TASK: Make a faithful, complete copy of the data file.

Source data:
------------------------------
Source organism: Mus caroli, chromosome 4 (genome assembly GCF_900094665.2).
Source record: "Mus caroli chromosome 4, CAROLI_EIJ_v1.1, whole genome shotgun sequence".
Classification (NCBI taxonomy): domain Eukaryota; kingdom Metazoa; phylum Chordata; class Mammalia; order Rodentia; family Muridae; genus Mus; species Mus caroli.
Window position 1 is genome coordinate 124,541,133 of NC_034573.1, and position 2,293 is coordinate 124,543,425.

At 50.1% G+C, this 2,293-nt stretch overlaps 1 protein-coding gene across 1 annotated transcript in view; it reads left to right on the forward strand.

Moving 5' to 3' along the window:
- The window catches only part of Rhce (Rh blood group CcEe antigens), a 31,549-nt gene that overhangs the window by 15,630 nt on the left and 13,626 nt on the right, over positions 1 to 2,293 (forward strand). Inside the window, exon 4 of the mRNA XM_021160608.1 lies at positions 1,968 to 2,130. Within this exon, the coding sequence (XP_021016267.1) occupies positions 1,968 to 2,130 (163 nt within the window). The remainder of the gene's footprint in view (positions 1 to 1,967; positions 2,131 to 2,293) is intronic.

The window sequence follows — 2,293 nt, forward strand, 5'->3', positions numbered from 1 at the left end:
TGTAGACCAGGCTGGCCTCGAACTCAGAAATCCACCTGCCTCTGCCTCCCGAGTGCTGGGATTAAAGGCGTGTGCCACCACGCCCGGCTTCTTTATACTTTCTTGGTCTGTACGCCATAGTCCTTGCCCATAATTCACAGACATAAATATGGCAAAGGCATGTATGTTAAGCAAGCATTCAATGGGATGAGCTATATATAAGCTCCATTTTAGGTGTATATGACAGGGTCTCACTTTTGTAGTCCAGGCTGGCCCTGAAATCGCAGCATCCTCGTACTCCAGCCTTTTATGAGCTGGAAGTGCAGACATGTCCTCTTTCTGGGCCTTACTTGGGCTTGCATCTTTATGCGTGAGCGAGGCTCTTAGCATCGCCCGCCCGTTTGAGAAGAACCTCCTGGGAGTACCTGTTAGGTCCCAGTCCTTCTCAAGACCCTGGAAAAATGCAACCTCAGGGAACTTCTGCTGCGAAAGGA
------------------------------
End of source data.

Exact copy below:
Source organism: Mus caroli, chromosome 4 (genome assembly GCF_900094665.2).
Source record: "Mus caroli chromosome 4, CAROLI_EIJ_v1.1, whole genome shotgun sequence".
Classification (NCBI taxonomy): domain Eukaryota; kingdom Metazoa; phylum Chordata; class Mammalia; order Rodentia; family Muridae; genus Mus; species Mus caroli.
Window position 1 is genome coordinate 124,541,133 of NC_034573.1, and position 2,293 is coordinate 124,543,425.

At 50.1% G+C, this 2,293-nt stretch overlaps 1 protein-coding gene across 1 annotated transcript in view; it reads left to right on the forward strand.

Moving 5' to 3' along the window:
- The window catches only part of Rhce (Rh blood group CcEe antigens), a 31,549-nt gene that overhangs the window by 15,630 nt on the left and 13,626 nt on the right, over positions 1 to 2,293 (forward strand). Inside the window, exon 4 of the mRNA XM_021160608.1 lies at positions 1,968 to 2,130. Within this exon, the coding sequence (XP_021016267.1) occupies positions 1,968 to 2,130 (163 nt within the window). The remainder of the gene's footprint in view (positions 1 to 1,967; positions 2,131 to 2,293) is intronic.

The window sequence follows — 2,293 nt, forward strand, 5'->3', positions numbered from 1 at the left end:
TGTAGACCAGGCTGGCCTCGAACTCAGAAATCCACCTGCCTCTGCCTCCCGAGTGCTGGGATTAAAGGCGTGTGCCACCACGCCCGGCTTCTTTATACTTTCTTGGTCTGTACGCCATAGTCCTTGCCCATAATTCACAGACATAAATATGGCAAAGGCATGTATGTTAAGCAAGCATTCAATGGGATGAGCTATATATAAGCTCCATTTTAGGTGTATATGACAGGGTCTCACTTTTGTAGTCCAGGCTGGCCCTGAAATCGCAGCATCCTCGTACTCCAGCCTTTTATGAGCTGGAAGTGCAGACATGTCCTCTTTCTGGGCCTTACTTGGGCTTGCATCTTTATGCGTGAGCGAGGCTCTTAGCATCGCCCGCCCGTTTGAGAAGAACCTCCTGGGAGTACCTGTTAGGTCCCAGTCCTTCTCAAGACCCTGGAAAAATGCAACCTCAGGGAACTTCTGCTGCGAAAGGA